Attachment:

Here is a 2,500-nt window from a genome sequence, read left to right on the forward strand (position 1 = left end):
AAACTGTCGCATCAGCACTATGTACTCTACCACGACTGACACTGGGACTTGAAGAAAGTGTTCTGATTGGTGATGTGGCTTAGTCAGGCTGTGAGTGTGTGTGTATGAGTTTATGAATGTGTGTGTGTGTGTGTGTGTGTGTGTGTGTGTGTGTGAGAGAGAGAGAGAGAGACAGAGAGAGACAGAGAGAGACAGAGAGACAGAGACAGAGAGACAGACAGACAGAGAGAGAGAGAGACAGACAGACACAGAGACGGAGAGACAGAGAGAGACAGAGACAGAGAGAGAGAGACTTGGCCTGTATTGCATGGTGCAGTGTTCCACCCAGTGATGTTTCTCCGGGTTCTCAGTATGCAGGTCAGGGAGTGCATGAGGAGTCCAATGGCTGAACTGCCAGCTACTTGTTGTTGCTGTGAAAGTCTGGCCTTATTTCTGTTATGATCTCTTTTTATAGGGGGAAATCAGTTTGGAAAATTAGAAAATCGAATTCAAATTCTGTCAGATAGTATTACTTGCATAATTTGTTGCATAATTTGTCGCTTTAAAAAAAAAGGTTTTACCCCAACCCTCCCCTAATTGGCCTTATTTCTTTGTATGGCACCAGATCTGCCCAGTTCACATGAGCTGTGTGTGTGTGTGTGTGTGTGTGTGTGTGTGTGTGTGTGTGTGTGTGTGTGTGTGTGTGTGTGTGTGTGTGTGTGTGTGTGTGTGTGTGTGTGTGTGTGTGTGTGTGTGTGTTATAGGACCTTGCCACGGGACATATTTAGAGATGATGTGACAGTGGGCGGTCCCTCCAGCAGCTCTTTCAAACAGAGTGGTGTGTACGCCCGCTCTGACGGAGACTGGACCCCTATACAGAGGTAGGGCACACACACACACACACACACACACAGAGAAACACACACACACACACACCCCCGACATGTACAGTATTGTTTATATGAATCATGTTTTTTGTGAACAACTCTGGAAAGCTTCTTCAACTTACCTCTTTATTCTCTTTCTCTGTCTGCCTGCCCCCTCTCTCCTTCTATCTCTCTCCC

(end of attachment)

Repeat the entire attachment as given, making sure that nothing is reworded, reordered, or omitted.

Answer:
Here is a 2,500-nt window from a genome sequence, read left to right on the forward strand (position 1 = left end):
AAACTGTCGCATCAGCACTATGTACTCTACCACGACTGACACTGGGACTTGAAGAAAGTGTTCTGATTGGTGATGTGGCTTAGTCAGGCTGTGAGTGTGTGTGTATGAGTTTATGAATGTGTGTGTGTGTGTGTGTGTGTGTGTGTGTGTGTGTGAGAGAGAGAGAGAGAGACAGAGAGAGACAGAGAGAGACAGAGAGACAGAGACAGAGAGACAGACAGACAGAGAGAGAGAGAGACAGACAGACACAGAGACGGAGAGACAGAGAGAGACAGAGACAGAGAGAGAGAGACTTGGCCTGTATTGCATGGTGCAGTGTTCCACCCAGTGATGTTTCTCCGGGTTCTCAGTATGCAGGTCAGGGAGTGCATGAGGAGTCCAATGGCTGAACTGCCAGCTACTTGTTGTTGCTGTGAAAGTCTGGCCTTATTTCTGTTATGATCTCTTTTTATAGGGGGAAATCAGTTTGGAAAATTAGAAAATCGAATTCAAATTCTGTCAGATAGTATTACTTGCATAATTTGTTGCATAATTTGTCGCTTTAAAAAAAAAGGTTTTACCCCAACCCTCCCCTAATTGGCCTTATTTCTTTGTATGGCACCAGATCTGCCCAGTTCACATGAGCTGTGTGTGTGTGTGTGTGTGTGTGTGTGTGTGTGTGTGTGTGTGTGTGTGTGTGTGTGTGTGTGTGTGTGTGTGTGTGTGTGTGTGTGTGTGTGTGTGTGTGTGTGTGTGTGTTATAGGACCTTGCCACGGGACATATTTAGAGATGATGTGACAGTGGGCGGTCCCTCCAGCAGCTCTTTCAAACAGAGTGGTGTGTACGCCCGCTCTGACGGAGACTGGACCCCTATACAGAGGTAGGGCACACACACACACACACACACACACAGAGAAACACACACACACACACACCCCCGACATGTACAGTATTGTTTATATGAATCATGTTTTTTGTGAACAACTCTGGAAAGCTTCTTCAACTTACCTCTTTATTCTCTTTCTCTGTCTGCCTGCCCCCTCTCTCCTTCTATCTCTCTCCC